HALIFAX, September 29, 2011 (LifeSiteNews.com) - The Nova Scotia Supreme Court ruled on September 28 that a man who poked holes in his girlfriend’s condoms in order to impregnate her in hopes of saving their relationship is guilty of sexual assault.
The woman, unnamed by court order, did become pregnant but subsequently had an abortion that resulted in her suffering a uterine infection that required medical treatment.
Although Craig Jaret Hutchinson, 41, of Clyde River had originally been charged with aggravated sexual assault, Justice Richard Coughlan found him guilty of the lesser charge of sexual assault because the man’s actions did not endanger the woman’s life.
“There was no voluntary agreement by (the woman) to the sexual activity in question, which was sexual intercourse without contraception,” said Coughlan.
“He knew she didn’t consent to sexual intercourse without contraception.”
Gwen Landolt, national vice-president of REAL Women, said the ruling signals a radical separation of “sexuality from its purpose, which is to have children.”
“There are women who engage in sexual relations who want a child, and the man doesn’t. She becomes pregnant, doesn’t use her pill,” she noted. “If this were reversed, then she would be at fault. But it seems to be all one-sided here.”
Landolt added that the greatest crime in this whole situation was the murder of the child through abortion, which is “the worst outcome possible.”
The court heard that Hutchinson thought he could save his relationship with his girlfriend if she became pregnant, so he used a pin to poke holes in all of her condoms.
When he told her what he had done, the woman called the police and had him charged.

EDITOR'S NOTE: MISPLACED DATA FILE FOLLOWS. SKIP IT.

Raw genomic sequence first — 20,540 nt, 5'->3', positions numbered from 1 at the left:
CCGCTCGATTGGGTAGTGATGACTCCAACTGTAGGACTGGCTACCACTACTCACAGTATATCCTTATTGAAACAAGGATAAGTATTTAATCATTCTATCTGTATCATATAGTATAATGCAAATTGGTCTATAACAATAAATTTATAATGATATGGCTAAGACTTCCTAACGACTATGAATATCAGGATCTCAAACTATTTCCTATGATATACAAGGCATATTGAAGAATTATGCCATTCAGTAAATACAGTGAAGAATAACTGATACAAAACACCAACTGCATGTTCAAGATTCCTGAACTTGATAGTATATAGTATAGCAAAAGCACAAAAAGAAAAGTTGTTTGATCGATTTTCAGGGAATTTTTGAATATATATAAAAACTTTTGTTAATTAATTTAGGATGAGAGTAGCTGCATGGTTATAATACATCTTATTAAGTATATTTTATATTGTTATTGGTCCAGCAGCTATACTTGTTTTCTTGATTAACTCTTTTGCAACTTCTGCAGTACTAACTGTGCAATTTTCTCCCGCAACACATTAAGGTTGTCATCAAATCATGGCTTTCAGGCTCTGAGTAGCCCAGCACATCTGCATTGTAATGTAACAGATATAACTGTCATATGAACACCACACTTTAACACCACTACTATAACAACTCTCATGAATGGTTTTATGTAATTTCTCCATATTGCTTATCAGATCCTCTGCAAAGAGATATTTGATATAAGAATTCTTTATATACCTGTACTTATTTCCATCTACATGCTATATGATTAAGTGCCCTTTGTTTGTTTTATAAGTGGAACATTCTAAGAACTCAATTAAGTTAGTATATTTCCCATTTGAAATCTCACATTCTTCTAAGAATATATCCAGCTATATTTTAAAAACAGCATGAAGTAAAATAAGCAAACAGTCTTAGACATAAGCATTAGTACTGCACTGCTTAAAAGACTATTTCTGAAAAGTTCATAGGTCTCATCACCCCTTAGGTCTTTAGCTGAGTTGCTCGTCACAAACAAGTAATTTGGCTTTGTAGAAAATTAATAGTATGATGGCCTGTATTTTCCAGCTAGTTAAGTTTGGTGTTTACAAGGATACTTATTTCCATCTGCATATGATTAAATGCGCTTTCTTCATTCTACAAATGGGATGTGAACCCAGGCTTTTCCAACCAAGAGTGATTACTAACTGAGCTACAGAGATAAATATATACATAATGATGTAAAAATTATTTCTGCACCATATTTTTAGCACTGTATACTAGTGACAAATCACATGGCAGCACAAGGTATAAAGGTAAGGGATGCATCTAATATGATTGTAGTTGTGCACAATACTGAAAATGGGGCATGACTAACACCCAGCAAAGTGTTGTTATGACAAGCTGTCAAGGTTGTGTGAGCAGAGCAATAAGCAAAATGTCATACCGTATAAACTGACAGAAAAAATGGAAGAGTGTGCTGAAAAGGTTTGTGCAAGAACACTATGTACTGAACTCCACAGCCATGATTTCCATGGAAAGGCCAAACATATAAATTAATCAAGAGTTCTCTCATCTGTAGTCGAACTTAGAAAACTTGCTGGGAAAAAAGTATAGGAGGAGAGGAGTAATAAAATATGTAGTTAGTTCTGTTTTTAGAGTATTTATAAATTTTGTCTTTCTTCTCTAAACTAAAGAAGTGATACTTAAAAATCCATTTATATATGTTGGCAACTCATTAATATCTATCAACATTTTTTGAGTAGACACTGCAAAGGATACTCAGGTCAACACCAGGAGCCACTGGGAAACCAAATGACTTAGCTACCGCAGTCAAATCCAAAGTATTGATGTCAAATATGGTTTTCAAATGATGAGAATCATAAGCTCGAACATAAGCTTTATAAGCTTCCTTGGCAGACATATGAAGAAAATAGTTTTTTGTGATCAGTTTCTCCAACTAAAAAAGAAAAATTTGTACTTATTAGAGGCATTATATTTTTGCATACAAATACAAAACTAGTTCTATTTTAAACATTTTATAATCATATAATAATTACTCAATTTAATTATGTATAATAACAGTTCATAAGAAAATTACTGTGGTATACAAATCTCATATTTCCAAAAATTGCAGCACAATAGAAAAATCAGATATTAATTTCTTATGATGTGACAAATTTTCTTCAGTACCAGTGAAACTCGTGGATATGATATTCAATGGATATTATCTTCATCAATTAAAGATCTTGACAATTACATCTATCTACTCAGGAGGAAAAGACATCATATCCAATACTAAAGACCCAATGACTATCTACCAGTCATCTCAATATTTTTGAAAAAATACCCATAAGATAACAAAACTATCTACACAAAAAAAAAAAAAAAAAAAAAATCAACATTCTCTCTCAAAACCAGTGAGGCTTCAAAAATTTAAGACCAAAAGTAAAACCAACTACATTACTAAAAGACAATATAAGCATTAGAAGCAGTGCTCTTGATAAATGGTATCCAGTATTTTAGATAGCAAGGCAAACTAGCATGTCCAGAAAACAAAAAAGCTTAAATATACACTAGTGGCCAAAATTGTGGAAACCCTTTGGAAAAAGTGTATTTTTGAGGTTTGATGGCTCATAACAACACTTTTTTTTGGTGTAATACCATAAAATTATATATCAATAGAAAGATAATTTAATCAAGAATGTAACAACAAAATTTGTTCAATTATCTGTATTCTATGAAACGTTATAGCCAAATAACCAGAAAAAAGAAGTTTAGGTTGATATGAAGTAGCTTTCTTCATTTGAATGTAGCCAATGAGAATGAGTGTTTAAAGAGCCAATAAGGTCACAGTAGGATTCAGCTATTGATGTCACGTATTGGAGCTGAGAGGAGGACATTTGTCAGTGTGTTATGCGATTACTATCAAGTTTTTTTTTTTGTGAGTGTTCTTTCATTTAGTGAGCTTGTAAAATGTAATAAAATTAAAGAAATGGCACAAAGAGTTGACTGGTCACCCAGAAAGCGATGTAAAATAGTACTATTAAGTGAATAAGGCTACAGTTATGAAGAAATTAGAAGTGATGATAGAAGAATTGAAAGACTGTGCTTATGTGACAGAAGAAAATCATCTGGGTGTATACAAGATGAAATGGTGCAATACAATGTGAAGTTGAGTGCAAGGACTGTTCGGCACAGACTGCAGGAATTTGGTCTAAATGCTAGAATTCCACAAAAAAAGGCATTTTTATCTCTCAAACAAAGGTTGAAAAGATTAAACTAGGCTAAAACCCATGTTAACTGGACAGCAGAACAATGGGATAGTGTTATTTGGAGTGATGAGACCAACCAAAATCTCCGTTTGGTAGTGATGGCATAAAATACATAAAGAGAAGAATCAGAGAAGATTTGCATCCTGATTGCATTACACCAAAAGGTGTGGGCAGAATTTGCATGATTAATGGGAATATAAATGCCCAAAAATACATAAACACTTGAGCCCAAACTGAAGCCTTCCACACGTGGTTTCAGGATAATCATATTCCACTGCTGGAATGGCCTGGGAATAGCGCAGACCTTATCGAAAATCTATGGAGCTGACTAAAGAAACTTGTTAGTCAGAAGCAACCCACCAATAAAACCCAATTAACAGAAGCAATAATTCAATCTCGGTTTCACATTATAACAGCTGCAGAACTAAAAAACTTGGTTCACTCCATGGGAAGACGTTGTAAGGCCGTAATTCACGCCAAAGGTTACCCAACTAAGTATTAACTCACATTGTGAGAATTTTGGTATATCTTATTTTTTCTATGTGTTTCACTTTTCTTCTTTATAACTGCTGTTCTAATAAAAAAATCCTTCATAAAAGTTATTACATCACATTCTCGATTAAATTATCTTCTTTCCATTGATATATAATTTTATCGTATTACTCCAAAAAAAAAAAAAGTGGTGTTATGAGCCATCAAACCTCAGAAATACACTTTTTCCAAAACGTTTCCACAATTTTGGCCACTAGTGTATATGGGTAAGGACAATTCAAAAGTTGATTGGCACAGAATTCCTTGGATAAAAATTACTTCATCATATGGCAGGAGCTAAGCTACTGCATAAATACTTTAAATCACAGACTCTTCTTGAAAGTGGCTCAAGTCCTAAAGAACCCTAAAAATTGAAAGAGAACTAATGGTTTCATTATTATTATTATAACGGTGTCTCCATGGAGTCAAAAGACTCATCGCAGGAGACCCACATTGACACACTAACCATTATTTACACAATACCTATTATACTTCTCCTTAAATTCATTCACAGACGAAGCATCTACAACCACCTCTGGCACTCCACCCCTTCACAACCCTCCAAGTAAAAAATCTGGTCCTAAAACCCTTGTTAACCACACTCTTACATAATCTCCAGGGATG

At the trial the Crown prosecutor alleged Hutchinson endangered his girlfriend’s life by sabotaging her condoms.
However, Justice Coughlan said the Crown failed to prove that the woman’s pregnancy was a result of having sex with damaged condoms and inferred that pregnancy is not life-threatening.
“Considering the evidence, it has not been established that Mr. Hutchinson’s actions exposed (the woman) to a significant risk to her life,” Coughlan said according to a Chronicle Herald report. “The Crown has not shown that Mr. Hutchinson’s actions endangered (her) life.”
This is the second time Hutchinson has been tried on the charges. Supreme Court Judge Gerald Moir ruled in 2009 that although Hutchinson’s actions were fraudulent and “dastardly,” they did not constitute sexual assault and found Hutchinson not guilty.
That decision was overturned by the Nova Scotia Court of Appeal, which ordered a new trial on the basis that the woman had not consented to unprotected sex.
“There was some evidence upon which a finding of endangerment or bodily harm could be based,” the appeal court judges wrote.
Hutchinson is scheduled for sentencing by the Supreme Court on Dec. 2.